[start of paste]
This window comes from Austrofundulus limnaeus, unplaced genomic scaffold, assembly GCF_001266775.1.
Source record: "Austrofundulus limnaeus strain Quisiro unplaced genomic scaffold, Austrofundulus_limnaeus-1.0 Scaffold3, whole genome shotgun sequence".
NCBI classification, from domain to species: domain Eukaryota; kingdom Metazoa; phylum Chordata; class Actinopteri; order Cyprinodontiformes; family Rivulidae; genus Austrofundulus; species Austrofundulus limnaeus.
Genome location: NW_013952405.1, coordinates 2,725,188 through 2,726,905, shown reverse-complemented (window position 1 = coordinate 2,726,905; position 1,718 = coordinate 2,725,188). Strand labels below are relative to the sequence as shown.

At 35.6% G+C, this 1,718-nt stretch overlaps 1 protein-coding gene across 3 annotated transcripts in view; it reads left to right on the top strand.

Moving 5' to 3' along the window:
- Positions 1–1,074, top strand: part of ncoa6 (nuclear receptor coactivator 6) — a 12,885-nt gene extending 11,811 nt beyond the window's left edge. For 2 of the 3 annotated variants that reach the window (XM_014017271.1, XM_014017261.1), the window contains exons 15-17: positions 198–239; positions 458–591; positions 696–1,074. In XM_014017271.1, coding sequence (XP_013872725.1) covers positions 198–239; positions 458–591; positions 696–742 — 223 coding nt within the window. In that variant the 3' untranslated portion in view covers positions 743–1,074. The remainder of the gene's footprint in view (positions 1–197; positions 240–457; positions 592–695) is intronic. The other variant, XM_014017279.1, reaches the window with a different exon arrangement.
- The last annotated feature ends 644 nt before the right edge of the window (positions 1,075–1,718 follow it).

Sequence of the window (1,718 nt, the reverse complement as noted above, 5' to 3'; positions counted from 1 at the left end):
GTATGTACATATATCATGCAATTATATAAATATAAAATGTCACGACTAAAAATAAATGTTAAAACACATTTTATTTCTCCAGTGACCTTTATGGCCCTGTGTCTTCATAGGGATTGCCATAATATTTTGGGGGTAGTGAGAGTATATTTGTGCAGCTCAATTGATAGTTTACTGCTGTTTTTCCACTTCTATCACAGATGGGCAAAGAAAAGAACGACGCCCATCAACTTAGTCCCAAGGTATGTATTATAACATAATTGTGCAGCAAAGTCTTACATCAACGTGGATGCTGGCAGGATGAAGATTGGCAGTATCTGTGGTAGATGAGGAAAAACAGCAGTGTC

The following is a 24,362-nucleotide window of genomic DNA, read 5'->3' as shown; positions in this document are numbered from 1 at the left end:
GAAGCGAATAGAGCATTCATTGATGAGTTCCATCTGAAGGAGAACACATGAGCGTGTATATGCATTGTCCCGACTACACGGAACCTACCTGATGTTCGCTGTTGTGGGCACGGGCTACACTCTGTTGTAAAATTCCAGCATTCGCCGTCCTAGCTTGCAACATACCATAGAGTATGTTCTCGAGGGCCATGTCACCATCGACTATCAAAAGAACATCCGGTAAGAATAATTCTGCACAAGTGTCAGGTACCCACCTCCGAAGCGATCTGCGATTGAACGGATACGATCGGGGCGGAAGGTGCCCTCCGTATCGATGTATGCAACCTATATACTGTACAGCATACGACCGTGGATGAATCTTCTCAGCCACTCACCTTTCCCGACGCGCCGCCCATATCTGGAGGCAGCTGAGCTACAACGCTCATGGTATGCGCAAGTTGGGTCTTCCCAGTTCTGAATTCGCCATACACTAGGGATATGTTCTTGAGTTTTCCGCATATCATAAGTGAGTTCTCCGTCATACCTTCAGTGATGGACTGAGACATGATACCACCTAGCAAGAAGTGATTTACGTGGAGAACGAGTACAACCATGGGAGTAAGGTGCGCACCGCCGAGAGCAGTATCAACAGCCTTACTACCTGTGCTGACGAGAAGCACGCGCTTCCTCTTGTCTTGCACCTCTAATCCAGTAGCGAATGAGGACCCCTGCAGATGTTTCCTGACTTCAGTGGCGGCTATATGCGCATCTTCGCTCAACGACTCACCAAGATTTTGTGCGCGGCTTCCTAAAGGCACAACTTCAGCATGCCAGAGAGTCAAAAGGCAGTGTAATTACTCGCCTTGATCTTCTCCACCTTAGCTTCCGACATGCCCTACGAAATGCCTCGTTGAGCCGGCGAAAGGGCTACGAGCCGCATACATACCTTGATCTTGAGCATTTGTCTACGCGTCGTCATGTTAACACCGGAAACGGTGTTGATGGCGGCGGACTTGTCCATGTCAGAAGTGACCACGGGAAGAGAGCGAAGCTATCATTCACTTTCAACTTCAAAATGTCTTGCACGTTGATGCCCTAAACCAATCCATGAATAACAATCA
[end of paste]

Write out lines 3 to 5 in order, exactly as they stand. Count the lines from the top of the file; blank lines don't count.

NCBI classification, from domain to species: domain Eukaryota; kingdom Metazoa; phylum Chordata; class Actinopteri; order Cyprinodontiformes; family Rivulidae; genus Austrofundulus; species Austrofundulus limnaeus.
Genome location: NW_013952405.1, coordinates 2,725,188 through 2,726,905, shown reverse-complemented (window position 1 = coordinate 2,726,905; position 1,718 = coordinate 2,725,188). Strand labels below are relative to the sequence as shown.

At 35.6% G+C, this 1,718-nt stretch overlaps 1 protein-coding gene across 3 annotated transcripts in view; it reads left to right on the top strand.